Col­li­sion course

What NASCAR can teach us about the com­pet­i­tive spirit.

The Washington Post Sunday - - OUTLOOK - RE­VIEW BY WRAY HER­BERT book­world@wash­post.com

TOP DOG The Sci­ence of Win­ning and Los­ing By Po Bron­son and Ash­ley Mer­ry­man Twelve. 335 pp. $27.99

The 1979 Day­tona 500 came down to a duel be­tween two veteran drivers, Don­nie Al­li­son and Cale Yar­bor­ough. Al­li­son was ahead on the fi­nal lap when Yar­bor­ough tried to sling­shot around on the in­side. Al­li­son cut across two lanes to block Yar­bor­ough’s move, but Yar­bor­ough re­fused to yield, and the two cars locked to­gether, forc­ing them into a crash on the third turn. Richard Petty took the check­ered flag, while Al­li­son and Yar­bor­ough ended up in a na­tion­ally tele­vised brawl on the in­field.

This is my sum­mary of a much longer nar­ra­tive in “Top Dog” of this 34-year-old in­ci­dent, which, ac­cord­ing to Po Bron­son and Ash­ley Mer­ry­man, trans­formed stock-car rac­ing into a na­tional pas­time. “Top Dog” is an “in­ves­ti­ga­tion into com­pet­i­tive fire — what it is and how to get it,” and the au­thors in­clude this story to make a point about fi­nan­cial in­cen­tives and mo­ti­va­tion. The win­ner that day would take home a prize of $73,900, $15,000 more than the sec­ond-place fin­isher, and the ar­gu­ment is that cash prizes — and es­pe­cially such a dis­par­ity in re­wards — spark com­pet­i­tive fire.

Yet it’s hard to take that les­son from this tale. It could be that drivers drive faster or more reck­lessly when more money is at stake — and per­haps that makes for bet­ter tele­vi­sion. But it doesn’t nec­es­sar­ily make for bet­ter driv­ing. Cer­tainly nei­ther Al­li­son nor Yar­bor­ough be­came a bet­ter com­peti­tor as a re­sult of the sweet­ened prize that day. One could even ar­gue that end­ing up in a col­li­sion and a brawl is the op­po­site of ex­cel­lence in per­for­mance.

Bron­son and Mer­ry­man are gifted storytellers, and read­ers will be se­duced by th­ese richly tex­tured, leisurely nar­ra­tives. In­deed, much of this slen­der vol­ume is given over to such hu­man-in­ter­est sto­ries. The au­thors’ ap­proach is to cou­ple th­ese sto­ries, many from the world of sports, with a sci­en­tific study or two, se­lected to make a par­tic­u­lar ar­gu­ment about the ori­gins of com­pet­i­tive fire. But far too of­ten, on close read­ing, the sto­ries do not make the point Bron­son and Mer­ry­man hope to make — or don’t make it con­vinc­ingly. Many read­ers will be left scratch­ing their heads as they try to con­nect the sci­ence to the ex­am­ples.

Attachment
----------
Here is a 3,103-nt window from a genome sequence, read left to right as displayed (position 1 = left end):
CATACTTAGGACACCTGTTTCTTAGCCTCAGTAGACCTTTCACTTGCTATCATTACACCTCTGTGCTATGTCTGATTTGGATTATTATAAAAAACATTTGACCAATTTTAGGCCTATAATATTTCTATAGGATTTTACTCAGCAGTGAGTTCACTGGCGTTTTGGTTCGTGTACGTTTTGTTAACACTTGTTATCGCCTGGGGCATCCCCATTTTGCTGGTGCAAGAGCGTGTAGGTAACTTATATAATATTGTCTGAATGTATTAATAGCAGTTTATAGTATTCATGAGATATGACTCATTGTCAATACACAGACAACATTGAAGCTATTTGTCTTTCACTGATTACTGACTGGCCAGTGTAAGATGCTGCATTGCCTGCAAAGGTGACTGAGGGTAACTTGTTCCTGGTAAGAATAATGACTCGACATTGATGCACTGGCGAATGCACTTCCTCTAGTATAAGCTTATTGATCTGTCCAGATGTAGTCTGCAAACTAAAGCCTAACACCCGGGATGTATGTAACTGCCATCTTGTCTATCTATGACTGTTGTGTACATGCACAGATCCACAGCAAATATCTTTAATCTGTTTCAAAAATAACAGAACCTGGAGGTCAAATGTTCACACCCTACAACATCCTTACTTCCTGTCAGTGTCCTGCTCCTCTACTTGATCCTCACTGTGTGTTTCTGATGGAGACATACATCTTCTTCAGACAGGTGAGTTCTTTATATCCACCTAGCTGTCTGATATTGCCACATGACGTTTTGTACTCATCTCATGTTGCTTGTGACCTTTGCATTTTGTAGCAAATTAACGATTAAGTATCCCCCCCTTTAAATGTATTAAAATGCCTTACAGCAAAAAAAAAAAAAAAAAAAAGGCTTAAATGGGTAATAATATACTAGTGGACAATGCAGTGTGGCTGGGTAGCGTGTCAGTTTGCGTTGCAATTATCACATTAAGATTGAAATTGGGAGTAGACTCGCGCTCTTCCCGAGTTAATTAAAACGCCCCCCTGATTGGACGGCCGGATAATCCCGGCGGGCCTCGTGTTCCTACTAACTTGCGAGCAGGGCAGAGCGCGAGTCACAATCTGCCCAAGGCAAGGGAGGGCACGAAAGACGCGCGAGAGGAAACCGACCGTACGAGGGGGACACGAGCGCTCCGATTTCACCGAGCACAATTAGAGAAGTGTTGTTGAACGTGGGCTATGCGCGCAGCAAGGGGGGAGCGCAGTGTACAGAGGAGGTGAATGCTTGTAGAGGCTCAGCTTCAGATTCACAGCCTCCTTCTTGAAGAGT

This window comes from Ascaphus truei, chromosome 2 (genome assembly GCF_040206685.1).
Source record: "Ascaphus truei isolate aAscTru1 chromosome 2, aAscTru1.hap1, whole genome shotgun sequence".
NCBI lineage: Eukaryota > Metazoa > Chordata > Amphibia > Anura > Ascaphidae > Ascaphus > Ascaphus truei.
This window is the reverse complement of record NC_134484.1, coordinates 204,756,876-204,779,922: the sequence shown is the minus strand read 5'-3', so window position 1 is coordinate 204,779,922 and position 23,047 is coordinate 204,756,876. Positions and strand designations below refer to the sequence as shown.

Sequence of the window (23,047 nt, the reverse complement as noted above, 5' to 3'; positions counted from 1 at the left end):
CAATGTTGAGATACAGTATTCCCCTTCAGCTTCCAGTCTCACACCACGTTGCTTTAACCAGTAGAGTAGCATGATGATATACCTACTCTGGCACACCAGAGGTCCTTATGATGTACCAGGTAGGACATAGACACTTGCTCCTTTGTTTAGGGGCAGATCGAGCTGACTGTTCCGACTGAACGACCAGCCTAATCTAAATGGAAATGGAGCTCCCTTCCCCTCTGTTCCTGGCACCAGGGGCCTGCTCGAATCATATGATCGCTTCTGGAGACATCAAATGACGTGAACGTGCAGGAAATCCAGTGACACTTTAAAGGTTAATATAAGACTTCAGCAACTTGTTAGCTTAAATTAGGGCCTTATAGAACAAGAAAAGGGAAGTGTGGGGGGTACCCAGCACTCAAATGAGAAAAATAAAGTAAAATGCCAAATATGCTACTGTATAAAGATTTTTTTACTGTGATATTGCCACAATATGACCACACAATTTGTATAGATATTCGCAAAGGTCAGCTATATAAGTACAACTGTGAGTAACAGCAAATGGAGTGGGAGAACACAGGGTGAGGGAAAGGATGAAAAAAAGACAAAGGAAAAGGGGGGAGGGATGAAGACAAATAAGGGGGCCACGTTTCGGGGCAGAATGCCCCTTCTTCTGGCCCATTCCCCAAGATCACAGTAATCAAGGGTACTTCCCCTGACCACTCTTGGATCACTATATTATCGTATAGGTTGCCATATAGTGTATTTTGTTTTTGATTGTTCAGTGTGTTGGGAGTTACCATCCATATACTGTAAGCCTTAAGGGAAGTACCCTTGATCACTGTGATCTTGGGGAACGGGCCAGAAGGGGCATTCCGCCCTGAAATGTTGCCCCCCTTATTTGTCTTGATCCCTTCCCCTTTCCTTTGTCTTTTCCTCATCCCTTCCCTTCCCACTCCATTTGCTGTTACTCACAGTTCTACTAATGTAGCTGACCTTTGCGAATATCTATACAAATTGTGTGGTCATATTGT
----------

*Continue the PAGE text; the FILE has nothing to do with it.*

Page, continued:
Con­sider an­other ex­am­ple, this one from base­ball. Bron­son and Mer­ry­man tell the story of Hall of Fame short­stop Honus Wag­ner to make a point about the im­por­tance of birth or­der in spark­ing com­pet­i­tive fire. John “Hans” Wag­ner was born in 1874, the fourth of five brothers, and, as ev­ery base­ball fan knows, went on to have a bril­liant ca­reer, mostly with the Pitts­burgh Pi­rates. He ex­celled at all as­pects of the game, in­clud­ing hit­ting and field­ing, but the au­thors fo­cus on his base run­ning. Wag­ner held numer­ous records for steal­ing bases — the au­thors say be­cause he was a younger brother rather than first-born. They cite ev­i­dence that younger brothers are more dar­ing and ag­gres­sive — greater risk tak­ers — on the base path.

Do the au­thors really want us to be­lieve that lit­tle Han­sWag­ner­be­cametheim­mor­tal Honus Wag­ner be­cause he was the fourth son out of five? They must, or this lengthy bit of bi­og­ra­phy would not be in­cluded. But it’s per­plex­ing. Even if one ac­cepts the link be­tween birth or­der and risk-tak­ing — and it’s far from proven — this anal­y­sis re­duces Wag­ner’s all-star ac­com­plish­ments to one pos­si­ble in­flu­ence by the ex­clu­sion of many, many other pos­si­ble in­flu­ences, in­clud­ing phys­i­cal prow­ess, con­cen­tra­tion, hard work and grit.

You see my­point. Oneprob­lem, I be­lieve — and it’s a se­ri­ous one — lies with the topic it­self. Com­pet­i­tive fire is not a sci­en­tific con­cept, and it keeps shape-shift­ing in this anal­y­sis. Here it’s der­ring-do, and there it’s ex­cel­lence in per­for­mance, and here it’s sim­ply win­ning. Bron­son and Mer­ry­man say they can tell us how to ac­quire this trait, but in fact there are few use­ful lessons here. That’s be­cause com­pet­i­tive­ness is ubiq­ui­tous, the essence of the hu­man con­di­tion, man­i­fest in ev­ery board room, ev­ery fam­ily, ev­ery class­room, ev­ery sport­ing arena — and of­ten in lessthan-ad­mirable ways.

Sci­en­tists have been ask­ing nu­anced ques­tions about com­petive­ness and com­pe­ti­tion for many years, and they have some an­swers, but the an­swers are rarely tidy or com­plete — and al­most never cap­tured in an anec­dote. What’s more, when you strip away the sto­ries, Bron­son and Mer­ry­man’s sci­ence writ­ing is un­even. They ex­plain some in­flu­ences with ad­mirable clar­ity — home-field ad­van­tage, for ex­am­ple — but they are a bit wide-eyed and re­duc­tion­ist when it comes to the im­por­tance of ge­net­ics in com­petive­ness. Th­ese are all vari­ables that might af­fect com­pet­i­tive­ness un­der cer­tain cir­cum­stances, but in the end they do not add up to a new un­der­stand­ing of “the sci­ence of win­ning and los­ing.”

Wray Her­bert, the au­thor of “On Sec­ond Thought,” writes the “We’re Only Hu­man” blog.

PHO­TOS BY RIC FELD/AS­SO­CI­ATED PRESS

“Top Dog” con­tends that a fi­nan­cial in­cen­tive — for in­stance, the cash prize for first place at the Day­tona 500 — spurs com­pe­ti­tion among drivers. In the 1979 race, Don­nie Al­li­son (car No. 1) and Cale Yar­bor­ough (car No. 11) col­lided and then brawled. Bobby Al­li­son, who also raced, holds Yar­bor­ough’s foot while his brother Don­nie stands be­hind him.

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